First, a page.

Teters explains: "From famine, disease, and empire, Native people have experienced forced migrations and marches. There have been many trails of tears and marches of death in this hemisphere since Columbus. The caravans coming to our southern border are part of an uninterrupted history of forced migrations and trails of tears." Way of Sorrows reminds viewers that the "manmade climate crisis may soon make refugees of all of us, too. No wall will protect us from the wrath of a dying planet." Teters' installation also seeks a spirit of hope and includes interactive elements inviting visitor responses and dialogues.

Charlene Teters (Spokane) is an artist, educator, and activist. Teters' activism has led to a strong upswing in efforts to eliminate Native American mascots in the United States. This history of her activism is the subject of a nationally aired award winning documentary "In Whose Honor?" by Jay Rosenstein. Teters' art has been featured in several major exhibitions, commissions, and collections. She was also the first artist-in-residence at the American Museum of Natural History.

Helen Hardin Media Gallery

G. Peter Jemison: Iroquois Creation Story

November 15, 2019 - March 15, 2020

Artist Reception, February 13, 2020 | 5:00pm - 7:00pm

This exhibition features colored pencil drawings and 3-D works by renowned contemporary Native artist G. Peter Jemison (Seneca, Heron Clan) created in preparation for his film Iroquois Creation Story, which will be screened in the Helen Hardin Media Gallery. The film and artworks are inspired by John Mohawk's (Seneca) 2005 publication Iroquois Creation Story and Chief John Arthur Gibson's (Seneca) more detailed 1898 version of the creation story, published in 1928. Jemison collaborated with Friends of Ganondagan, Garth Fagan Dance, and graduate students from the Rochester Institute of Technology School of Film and Animation on the film -- which includes 2-D and 3-D animated and live action scenes. The dances were performed by traditional Iroquois dancers and dancers from Garth Fagan Dance. Brent Michael Davids (Stockbridge Munsee) composed the film music. The 17 minute film tells the story of Sky Woman and her grandsons Flint and Sky Holder. The story's message is about balance between forces on the earth and gratitude towards the unique position of Turtle Island in the universe.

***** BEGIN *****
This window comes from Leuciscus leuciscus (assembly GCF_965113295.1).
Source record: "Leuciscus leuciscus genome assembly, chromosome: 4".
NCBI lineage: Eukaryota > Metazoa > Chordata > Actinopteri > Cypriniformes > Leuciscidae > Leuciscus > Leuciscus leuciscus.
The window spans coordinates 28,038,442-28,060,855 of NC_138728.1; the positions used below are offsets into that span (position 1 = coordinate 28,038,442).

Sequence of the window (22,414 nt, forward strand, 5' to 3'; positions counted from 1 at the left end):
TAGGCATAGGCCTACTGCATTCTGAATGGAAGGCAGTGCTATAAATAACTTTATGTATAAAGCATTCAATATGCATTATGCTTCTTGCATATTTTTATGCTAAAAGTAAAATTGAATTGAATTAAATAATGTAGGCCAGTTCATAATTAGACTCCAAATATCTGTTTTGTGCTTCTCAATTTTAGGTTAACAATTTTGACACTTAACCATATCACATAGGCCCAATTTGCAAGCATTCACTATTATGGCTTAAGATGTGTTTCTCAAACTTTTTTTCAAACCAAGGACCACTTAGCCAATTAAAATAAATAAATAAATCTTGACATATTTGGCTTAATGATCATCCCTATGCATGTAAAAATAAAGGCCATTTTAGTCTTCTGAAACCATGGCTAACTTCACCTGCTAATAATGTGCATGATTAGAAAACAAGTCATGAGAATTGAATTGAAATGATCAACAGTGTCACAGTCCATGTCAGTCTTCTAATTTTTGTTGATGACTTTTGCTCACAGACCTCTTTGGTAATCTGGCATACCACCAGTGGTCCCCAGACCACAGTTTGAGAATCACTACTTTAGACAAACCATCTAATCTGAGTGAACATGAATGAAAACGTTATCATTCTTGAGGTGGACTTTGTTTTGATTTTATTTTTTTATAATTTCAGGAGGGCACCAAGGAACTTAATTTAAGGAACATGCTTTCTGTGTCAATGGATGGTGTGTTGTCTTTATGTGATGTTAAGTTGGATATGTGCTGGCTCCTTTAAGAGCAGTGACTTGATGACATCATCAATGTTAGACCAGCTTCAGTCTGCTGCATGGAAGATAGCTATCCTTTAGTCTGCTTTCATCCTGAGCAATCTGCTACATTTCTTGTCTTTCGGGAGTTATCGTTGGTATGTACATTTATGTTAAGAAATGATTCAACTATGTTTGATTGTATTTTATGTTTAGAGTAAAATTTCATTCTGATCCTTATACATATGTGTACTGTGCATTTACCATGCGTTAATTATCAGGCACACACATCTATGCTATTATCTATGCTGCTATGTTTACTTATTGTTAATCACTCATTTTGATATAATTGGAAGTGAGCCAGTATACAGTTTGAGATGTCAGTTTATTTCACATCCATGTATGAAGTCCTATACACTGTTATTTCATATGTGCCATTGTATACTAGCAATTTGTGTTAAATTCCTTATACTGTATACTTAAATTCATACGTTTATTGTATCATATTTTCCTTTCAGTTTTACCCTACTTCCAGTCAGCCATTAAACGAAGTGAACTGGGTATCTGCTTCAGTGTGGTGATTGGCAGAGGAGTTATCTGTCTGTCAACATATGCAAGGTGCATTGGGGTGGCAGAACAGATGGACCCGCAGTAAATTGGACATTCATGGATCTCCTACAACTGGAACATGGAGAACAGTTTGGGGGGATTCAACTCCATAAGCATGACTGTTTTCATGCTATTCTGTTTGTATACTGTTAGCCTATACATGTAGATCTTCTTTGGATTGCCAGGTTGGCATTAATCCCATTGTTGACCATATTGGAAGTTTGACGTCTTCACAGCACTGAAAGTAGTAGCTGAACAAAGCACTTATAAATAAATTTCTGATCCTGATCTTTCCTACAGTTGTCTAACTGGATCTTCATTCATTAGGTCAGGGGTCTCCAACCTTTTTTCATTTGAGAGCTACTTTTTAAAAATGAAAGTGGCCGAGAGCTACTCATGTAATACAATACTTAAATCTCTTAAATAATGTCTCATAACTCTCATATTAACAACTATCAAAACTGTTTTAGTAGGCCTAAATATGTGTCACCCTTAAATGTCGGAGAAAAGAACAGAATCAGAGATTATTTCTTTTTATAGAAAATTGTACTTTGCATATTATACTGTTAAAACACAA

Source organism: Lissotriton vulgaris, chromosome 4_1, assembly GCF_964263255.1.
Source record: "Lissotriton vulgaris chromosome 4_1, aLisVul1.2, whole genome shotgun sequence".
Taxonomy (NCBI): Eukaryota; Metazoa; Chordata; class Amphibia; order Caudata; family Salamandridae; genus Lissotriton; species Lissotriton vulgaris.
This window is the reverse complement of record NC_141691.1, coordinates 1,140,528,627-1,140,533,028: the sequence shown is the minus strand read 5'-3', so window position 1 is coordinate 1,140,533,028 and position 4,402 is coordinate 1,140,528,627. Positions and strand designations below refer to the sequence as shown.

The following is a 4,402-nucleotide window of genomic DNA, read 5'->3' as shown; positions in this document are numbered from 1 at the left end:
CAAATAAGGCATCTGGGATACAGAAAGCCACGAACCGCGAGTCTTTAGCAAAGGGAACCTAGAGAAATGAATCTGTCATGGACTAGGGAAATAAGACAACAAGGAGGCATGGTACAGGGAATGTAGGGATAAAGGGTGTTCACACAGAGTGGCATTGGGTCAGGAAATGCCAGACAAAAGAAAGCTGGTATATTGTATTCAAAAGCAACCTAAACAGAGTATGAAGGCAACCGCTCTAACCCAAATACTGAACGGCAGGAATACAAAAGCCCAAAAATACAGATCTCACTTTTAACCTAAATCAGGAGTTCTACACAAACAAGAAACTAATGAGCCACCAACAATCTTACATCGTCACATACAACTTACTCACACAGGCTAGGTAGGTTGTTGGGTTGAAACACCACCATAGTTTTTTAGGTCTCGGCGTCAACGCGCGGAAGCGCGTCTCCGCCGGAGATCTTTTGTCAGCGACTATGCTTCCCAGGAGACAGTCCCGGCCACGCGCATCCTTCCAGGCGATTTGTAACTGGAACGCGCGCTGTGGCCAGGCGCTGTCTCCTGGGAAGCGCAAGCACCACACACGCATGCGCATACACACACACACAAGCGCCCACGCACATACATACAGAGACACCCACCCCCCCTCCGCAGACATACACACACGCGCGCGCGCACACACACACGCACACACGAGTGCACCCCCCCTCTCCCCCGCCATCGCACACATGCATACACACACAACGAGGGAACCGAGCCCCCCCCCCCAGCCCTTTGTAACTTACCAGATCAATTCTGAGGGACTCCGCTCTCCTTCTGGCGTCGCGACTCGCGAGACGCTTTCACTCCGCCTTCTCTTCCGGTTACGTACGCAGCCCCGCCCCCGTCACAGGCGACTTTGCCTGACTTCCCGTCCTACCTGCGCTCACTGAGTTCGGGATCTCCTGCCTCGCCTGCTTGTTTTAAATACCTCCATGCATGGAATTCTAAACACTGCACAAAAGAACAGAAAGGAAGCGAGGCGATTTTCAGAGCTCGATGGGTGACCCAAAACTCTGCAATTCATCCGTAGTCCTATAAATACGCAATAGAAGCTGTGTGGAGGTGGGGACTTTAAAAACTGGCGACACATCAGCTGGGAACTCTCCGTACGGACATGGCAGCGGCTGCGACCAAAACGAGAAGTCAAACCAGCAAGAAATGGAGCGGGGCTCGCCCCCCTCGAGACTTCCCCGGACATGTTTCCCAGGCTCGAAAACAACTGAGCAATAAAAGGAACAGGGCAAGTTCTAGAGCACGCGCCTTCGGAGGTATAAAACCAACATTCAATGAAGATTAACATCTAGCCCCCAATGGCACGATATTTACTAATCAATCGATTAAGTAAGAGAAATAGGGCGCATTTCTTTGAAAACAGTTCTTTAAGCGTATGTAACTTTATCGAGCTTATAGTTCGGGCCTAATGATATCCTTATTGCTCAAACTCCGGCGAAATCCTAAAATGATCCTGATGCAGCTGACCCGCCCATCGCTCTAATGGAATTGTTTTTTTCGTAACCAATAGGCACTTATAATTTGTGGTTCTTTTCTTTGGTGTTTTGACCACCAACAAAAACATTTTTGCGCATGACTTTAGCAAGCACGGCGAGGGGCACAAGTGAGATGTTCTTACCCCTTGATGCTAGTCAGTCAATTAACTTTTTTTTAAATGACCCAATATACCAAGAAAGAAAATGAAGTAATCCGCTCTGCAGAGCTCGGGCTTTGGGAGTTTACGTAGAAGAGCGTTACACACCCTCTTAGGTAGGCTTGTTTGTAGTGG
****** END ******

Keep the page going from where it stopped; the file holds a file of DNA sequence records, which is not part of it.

Jemison earned a BS in Arts Education and an Honorary Doctorate of Fine Art from Buffalo State College. His works are included in major collections such as the Whitney Museum of American Art, Heard Museum, Phoenix; Institute of American Indian Arts Museum, Santa Fe; Denver Art Museum, Denver; British Museum, London, UK; and Museum der Weltkultern, Frankfurt, Germany. Jemison is also an esteemed curator and writer. In 2004, he was elected Board Member at Large of the American Alliance of Museums (formerly the Association of Museums), and was the founding director of the American Indian Community House Gallery in New York City.